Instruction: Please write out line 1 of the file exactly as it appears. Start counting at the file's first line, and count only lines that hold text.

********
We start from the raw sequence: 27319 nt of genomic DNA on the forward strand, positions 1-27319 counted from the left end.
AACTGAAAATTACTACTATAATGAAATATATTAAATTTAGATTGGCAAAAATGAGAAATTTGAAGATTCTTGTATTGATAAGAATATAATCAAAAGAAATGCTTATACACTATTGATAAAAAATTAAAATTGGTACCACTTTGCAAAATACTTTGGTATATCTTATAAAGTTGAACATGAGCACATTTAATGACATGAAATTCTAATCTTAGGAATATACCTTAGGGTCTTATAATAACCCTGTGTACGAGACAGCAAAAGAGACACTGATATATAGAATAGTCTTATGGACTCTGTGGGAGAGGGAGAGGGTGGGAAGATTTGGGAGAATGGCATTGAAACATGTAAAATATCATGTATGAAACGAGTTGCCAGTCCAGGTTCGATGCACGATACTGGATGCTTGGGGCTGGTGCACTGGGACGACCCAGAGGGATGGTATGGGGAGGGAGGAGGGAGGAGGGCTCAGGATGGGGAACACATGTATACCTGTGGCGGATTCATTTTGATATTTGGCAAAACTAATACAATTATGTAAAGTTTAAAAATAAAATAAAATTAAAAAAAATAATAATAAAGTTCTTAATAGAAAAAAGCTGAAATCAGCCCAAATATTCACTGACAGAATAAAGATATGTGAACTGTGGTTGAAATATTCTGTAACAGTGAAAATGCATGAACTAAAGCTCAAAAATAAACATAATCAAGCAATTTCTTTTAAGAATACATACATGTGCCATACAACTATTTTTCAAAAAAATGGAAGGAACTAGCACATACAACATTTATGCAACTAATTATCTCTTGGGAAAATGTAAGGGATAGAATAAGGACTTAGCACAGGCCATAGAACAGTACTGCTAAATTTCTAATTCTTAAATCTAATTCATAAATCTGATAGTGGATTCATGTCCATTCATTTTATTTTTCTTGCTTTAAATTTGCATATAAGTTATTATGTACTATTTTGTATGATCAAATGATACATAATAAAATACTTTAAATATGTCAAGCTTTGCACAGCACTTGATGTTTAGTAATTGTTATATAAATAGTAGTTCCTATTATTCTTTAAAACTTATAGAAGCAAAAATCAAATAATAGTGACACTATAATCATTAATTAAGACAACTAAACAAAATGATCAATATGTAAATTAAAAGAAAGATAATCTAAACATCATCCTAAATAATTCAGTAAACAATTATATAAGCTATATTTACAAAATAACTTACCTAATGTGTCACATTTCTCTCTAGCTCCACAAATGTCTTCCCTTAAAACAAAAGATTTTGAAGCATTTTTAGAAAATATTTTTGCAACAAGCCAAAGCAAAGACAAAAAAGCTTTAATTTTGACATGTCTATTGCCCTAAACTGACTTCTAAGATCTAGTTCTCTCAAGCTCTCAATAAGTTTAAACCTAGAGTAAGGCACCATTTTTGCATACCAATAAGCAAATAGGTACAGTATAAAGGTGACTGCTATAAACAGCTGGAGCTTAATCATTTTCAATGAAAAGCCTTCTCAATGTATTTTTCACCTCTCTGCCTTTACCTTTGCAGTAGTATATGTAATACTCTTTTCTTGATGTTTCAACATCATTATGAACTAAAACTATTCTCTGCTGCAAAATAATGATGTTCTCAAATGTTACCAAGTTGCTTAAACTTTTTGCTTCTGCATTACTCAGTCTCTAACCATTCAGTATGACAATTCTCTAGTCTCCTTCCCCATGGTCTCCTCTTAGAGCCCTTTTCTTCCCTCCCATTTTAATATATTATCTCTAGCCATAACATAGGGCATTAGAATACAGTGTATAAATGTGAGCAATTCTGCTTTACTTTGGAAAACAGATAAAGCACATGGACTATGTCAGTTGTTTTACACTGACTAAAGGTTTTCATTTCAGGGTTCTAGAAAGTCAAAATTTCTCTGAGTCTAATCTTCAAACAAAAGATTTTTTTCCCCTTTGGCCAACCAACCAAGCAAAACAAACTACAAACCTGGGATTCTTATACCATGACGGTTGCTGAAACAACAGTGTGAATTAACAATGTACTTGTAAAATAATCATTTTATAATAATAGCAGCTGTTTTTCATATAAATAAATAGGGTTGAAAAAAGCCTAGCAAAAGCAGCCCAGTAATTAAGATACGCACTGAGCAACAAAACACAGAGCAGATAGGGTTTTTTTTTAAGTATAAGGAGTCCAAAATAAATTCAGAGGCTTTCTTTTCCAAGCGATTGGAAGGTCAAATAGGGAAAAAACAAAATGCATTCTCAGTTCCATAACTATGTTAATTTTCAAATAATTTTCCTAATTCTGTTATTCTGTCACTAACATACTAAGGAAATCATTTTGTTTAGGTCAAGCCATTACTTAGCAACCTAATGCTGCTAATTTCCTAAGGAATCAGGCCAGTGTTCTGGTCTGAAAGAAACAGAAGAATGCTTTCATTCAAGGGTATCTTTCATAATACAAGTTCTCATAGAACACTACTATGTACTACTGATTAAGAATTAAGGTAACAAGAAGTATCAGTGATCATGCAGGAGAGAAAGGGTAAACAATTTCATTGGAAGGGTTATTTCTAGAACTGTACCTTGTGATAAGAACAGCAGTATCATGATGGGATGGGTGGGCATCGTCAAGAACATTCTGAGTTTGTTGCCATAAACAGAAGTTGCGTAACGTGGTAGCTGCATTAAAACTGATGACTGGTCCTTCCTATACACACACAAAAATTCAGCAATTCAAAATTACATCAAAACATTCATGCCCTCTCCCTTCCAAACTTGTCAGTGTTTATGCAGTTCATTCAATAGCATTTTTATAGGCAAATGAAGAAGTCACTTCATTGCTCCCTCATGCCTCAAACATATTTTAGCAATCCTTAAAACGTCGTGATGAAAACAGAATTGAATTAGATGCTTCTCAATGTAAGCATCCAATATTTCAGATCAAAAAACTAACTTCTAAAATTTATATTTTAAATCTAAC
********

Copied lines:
We start from the raw sequence: 27319 nt of genomic DNA on the forward strand, positions 1-27319 counted from the left end.